What You'll Get
- $17.50 for one ticket to Sister Hazel (up to $35 value)
- When: Wednesday, June 24, at 8 p.m.
- Where: Levoy Theatre
- Seating: orchestra
- Door time: 7:30 p.m.
- Full offer value includes ticketing fees
- Click to view the seating chart
- How long Sister Hazel has been on the road: since 1993
- Their sound: a mix of upbeat acoustic rock and jangle pop with homey Southern harmonies
- Sister Hazel fans: Hazelnuts
- The 1997 single that initiated countless listeners into the Hazelnut club: “All for You”
- Number of Billboard-charting albums since: seven, including 2009’s Release, which went higher up the charts than any of their other efforts
- Other hits that might inspire audiences to accidentally hold hands with total strangers: “Happy,” “Champagne High,” and “Beautiful Thing”
- Where they got their name: it’s a tribute to Sister Hazel Williams, a nun who ran a Gainesville homeless shelter
- Sister Hazel’s philanthropic salute: Lyrics for Life, a nonprofit organization that aids in the fight against pancreatic cancer
The Fine Print
Promotional value expires Jun 24, 2015. Limit 8 per person. Valid only for option purchased. Redeem on 6/24 for a ticket at venue box office. Must show valid ID matching name on voucher at venue. Refundable only on day of purchase. Must redeem together to sit together. Discount reflects Levoy Theatre's current ticket prices-price may differ on day of the event. Doors open 30-minutes before showtime. For ADA seating, call box office promptly upon receipt of voucher - availability is limited. Merchant is solely responsible to purchasers for the care and quality of the advertised goods and services.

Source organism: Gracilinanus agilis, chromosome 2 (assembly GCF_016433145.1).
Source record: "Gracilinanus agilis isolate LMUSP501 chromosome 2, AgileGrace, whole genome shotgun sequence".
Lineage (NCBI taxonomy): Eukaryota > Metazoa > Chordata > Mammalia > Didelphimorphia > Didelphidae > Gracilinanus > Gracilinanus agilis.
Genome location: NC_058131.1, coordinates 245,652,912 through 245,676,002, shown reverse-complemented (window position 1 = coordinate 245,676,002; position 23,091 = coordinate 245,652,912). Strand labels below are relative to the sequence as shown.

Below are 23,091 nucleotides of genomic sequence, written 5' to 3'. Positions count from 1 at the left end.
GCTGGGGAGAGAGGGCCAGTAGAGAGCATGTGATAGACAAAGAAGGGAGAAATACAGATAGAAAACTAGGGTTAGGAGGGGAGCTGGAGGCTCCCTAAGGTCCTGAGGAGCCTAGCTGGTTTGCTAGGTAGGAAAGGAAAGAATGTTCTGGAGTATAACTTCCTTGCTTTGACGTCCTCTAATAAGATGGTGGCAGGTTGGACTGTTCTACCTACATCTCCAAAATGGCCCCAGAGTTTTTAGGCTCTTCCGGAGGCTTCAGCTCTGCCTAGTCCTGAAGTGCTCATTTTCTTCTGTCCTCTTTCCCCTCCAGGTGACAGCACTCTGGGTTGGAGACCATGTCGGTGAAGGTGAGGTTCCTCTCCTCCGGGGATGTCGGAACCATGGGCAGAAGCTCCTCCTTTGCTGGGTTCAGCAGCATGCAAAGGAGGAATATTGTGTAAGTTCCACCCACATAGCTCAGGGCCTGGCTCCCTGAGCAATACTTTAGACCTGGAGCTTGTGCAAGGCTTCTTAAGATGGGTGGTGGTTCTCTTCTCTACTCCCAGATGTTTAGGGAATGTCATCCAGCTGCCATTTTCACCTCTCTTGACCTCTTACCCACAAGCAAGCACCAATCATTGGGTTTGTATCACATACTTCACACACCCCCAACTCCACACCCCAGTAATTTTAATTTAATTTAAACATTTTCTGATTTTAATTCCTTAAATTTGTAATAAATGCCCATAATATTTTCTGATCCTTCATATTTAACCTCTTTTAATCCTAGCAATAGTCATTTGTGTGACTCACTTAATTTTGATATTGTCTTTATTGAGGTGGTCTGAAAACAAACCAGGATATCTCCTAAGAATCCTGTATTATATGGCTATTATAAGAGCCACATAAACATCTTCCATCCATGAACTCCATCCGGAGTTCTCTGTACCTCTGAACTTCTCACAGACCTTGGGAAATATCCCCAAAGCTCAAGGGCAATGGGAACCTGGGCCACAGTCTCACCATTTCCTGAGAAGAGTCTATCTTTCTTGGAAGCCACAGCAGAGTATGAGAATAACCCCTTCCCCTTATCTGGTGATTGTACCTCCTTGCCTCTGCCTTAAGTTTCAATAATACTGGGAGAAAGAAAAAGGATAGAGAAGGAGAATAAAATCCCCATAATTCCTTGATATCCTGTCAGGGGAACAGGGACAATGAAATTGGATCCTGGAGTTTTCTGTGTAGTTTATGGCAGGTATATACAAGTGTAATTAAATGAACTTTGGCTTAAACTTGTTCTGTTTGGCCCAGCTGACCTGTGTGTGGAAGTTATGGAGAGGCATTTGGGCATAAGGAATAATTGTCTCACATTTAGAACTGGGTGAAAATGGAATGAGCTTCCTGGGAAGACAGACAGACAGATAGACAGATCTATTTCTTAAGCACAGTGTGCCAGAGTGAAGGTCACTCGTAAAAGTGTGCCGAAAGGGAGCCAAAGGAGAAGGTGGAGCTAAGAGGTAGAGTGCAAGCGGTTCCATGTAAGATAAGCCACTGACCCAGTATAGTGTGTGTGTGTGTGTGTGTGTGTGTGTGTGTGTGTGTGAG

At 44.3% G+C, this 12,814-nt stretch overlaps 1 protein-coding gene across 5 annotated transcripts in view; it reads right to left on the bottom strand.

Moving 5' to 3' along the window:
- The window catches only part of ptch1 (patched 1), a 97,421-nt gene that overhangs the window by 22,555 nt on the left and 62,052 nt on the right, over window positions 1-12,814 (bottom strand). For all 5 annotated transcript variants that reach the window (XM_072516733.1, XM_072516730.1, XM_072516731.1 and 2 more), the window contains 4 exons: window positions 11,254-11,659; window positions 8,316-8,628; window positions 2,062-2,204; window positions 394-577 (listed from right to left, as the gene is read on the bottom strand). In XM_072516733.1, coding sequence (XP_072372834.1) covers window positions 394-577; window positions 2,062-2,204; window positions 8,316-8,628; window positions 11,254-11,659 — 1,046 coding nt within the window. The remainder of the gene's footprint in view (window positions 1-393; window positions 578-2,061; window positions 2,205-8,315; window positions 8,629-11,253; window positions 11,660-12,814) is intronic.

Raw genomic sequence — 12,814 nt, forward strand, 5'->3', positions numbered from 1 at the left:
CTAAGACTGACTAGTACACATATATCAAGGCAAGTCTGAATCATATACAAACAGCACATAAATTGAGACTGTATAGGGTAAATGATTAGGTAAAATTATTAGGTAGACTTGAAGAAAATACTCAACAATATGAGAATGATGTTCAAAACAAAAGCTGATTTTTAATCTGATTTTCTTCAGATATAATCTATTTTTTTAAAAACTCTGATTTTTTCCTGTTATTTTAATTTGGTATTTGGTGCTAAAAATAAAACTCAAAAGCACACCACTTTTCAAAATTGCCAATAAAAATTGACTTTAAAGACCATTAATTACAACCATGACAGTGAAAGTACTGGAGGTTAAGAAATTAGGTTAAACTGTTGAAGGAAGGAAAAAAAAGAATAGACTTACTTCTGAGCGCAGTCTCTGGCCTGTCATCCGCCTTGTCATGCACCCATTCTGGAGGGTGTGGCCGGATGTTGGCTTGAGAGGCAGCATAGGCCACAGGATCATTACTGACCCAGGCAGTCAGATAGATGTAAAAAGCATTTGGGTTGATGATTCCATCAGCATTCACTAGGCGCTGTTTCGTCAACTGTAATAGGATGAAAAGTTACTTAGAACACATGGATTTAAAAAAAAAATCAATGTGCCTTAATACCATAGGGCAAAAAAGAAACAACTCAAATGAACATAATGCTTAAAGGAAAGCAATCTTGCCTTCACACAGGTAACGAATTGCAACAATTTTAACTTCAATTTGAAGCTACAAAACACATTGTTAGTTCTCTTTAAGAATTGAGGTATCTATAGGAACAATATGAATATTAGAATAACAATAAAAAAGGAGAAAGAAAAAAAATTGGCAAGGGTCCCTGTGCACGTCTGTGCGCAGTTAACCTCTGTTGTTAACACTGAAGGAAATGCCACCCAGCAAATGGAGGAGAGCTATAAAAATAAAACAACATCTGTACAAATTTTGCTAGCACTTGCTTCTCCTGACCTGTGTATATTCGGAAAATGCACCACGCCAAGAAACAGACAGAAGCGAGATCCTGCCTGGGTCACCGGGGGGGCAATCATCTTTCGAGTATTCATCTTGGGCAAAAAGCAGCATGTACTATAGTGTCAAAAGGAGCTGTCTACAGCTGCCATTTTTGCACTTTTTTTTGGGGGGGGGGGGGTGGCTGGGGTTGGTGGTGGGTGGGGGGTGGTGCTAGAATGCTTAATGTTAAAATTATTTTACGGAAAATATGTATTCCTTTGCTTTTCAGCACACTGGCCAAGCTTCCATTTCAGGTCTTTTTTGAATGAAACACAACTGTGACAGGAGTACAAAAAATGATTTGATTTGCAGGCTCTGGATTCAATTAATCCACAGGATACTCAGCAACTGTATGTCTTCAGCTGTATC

About Levoy Theatre
There was no joy—or Puccini—in Millville when the Wilson Opera House burned to rubble in 1898. Thankfully for entertainment seekers, the Levoy Theatre rose from those ashes just 10 years later, starting out as a silent movie hall and vaudeville house in 1908. As with many theaters in the National Register of Historic Places, the Levoy witnessed vaudeville's demise when Warner Brothers turned it into a movie house in 1930. It saw great success throughout the '40s, but then suffered 36 years of vacancy during the age of the multiplexes. Then, in 1998, the Levoy Theater Preservation Society formed to save the landmark from extinction and restore its luster. Today, the marquee, facade, and interiors mirror the Levoy of the 1920s, and brand-new seats and a souped-up sound system help audiences forget about the world outside. The theater's diverse array of programming includes music concerts, dance productions, movies, and comedies, as well as dramas and musicals by The Off Broad Street Players, its resident theater company. But despite the times, the Levoy hasn't forgotten its roots, and at its 2013 reopening the silent films of Charles Chaplin and Buster Keaton graced the screen, accompanied by a ragtime orchestra.